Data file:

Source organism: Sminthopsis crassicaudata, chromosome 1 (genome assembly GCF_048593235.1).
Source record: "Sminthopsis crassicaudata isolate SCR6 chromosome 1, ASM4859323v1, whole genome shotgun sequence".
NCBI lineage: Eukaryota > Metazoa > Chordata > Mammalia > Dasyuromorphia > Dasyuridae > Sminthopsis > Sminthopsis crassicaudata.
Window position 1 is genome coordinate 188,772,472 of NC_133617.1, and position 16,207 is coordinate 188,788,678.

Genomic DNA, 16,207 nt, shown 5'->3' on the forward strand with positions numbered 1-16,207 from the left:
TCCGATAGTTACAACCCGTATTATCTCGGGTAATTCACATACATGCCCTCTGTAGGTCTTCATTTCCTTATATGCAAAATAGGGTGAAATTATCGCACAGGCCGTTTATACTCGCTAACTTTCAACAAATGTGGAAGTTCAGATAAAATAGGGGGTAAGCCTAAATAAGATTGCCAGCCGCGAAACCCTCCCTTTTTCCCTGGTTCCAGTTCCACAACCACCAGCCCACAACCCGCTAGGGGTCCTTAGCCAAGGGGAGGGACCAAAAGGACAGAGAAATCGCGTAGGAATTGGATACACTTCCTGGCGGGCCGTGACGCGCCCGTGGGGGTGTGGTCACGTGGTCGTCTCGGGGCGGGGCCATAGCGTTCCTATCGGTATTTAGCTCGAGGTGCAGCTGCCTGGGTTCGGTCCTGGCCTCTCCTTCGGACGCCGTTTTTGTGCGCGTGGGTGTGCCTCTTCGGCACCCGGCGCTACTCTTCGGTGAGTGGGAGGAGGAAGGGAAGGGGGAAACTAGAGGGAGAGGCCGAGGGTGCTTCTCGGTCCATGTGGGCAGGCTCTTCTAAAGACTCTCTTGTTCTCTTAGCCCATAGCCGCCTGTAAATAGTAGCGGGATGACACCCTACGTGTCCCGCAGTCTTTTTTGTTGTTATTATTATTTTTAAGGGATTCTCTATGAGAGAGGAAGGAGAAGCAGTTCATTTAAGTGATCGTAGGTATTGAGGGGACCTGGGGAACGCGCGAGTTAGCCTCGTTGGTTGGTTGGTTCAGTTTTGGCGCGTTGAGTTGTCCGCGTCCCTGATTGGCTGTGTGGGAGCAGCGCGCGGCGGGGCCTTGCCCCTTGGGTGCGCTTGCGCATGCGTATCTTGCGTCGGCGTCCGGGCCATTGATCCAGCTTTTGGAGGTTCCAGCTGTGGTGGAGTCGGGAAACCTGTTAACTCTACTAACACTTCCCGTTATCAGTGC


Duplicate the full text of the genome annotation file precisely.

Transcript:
Source organism: Sminthopsis crassicaudata, chromosome 1 (genome assembly GCF_048593235.1).
Source record: "Sminthopsis crassicaudata isolate SCR6 chromosome 1, ASM4859323v1, whole genome shotgun sequence".
NCBI lineage: Eukaryota > Metazoa > Chordata > Mammalia > Dasyuromorphia > Dasyuridae > Sminthopsis > Sminthopsis crassicaudata.
Window position 1 is genome coordinate 188,772,472 of NC_133617.1, and position 16,207 is coordinate 188,788,678.

Genomic DNA, 16,207 nt, shown 5'->3' on the forward strand with positions numbered 1-16,207 from the left:
TCCGATAGTTACAACCCGTATTATCTCGGGTAATTCACATACATGCCCTCTGTAGGTCTTCATTTCCTTATATGCAAAATAGGGTGAAATTATCGCACAGGCCGTTTATACTCGCTAACTTTCAACAAATGTGGAAGTTCAGATAAAATAGGGGGTAAGCCTAAATAAGATTGCCAGCCGCGAAACCCTCCCTTTTTCCCTGGTTCCAGTTCCACAACCACCAGCCCACAACCCGCTAGGGGTCCTTAGCCAAGGGGAGGGACCAAAAGGACAGAGAAATCGCGTAGGAATTGGATACACTTCCTGGCGGGCCGTGACGCGCCCGTGGGGGTGTGGTCACGTGGTCGTCTCGGGGCGGGGCCATAGCGTTCCTATCGGTATTTAGCTCGAGGTGCAGCTGCCTGGGTTCGGTCCTGGCCTCTCCTTCGGACGCCGTTTTTGTGCGCGTGGGTGTGCCTCTTCGGCACCCGGCGCTACTCTTCGGTGAGTGGGAGGAGGAAGGGAAGGGGGAAACTAGAGGGAGAGGCCGAGGGTGCTTCTCGGTCCATGTGGGCAGGCTCTTCTAAAGACTCTCTTGTTCTCTTAGCCCATAGCCGCCTGTAAATAGTAGCGGGATGACACCCTACGTGTCCCGCAGTCTTTTTTGTTGTTATTATTATTTTTAAGGGATTCTCTATGAGAGAGGAAGGAGAAGCAGTTCATTTAAGTGATCGTAGGTATTGAGGGGACCTGGGGAACGCGCGAGTTAGCCTCGTTGGTTGGTTGGTTCAGTTTTGGCGCGTTGAGTTGTCCGCGTCCCTGATTGGCTGTGTGGGAGCAGCGCGCGGCGGGGCCTTGCCCCTTGGGTGCGCTTGCGCATGCGTATCTTGCGTCGGCGTCCGGGCCATTGATCCAGCTTTTGGAGGTTCCAGCTGTGGTGGAGTCGGGAAACCTGTTAACTCTACTAACACTTCCCGTTATCAGTGC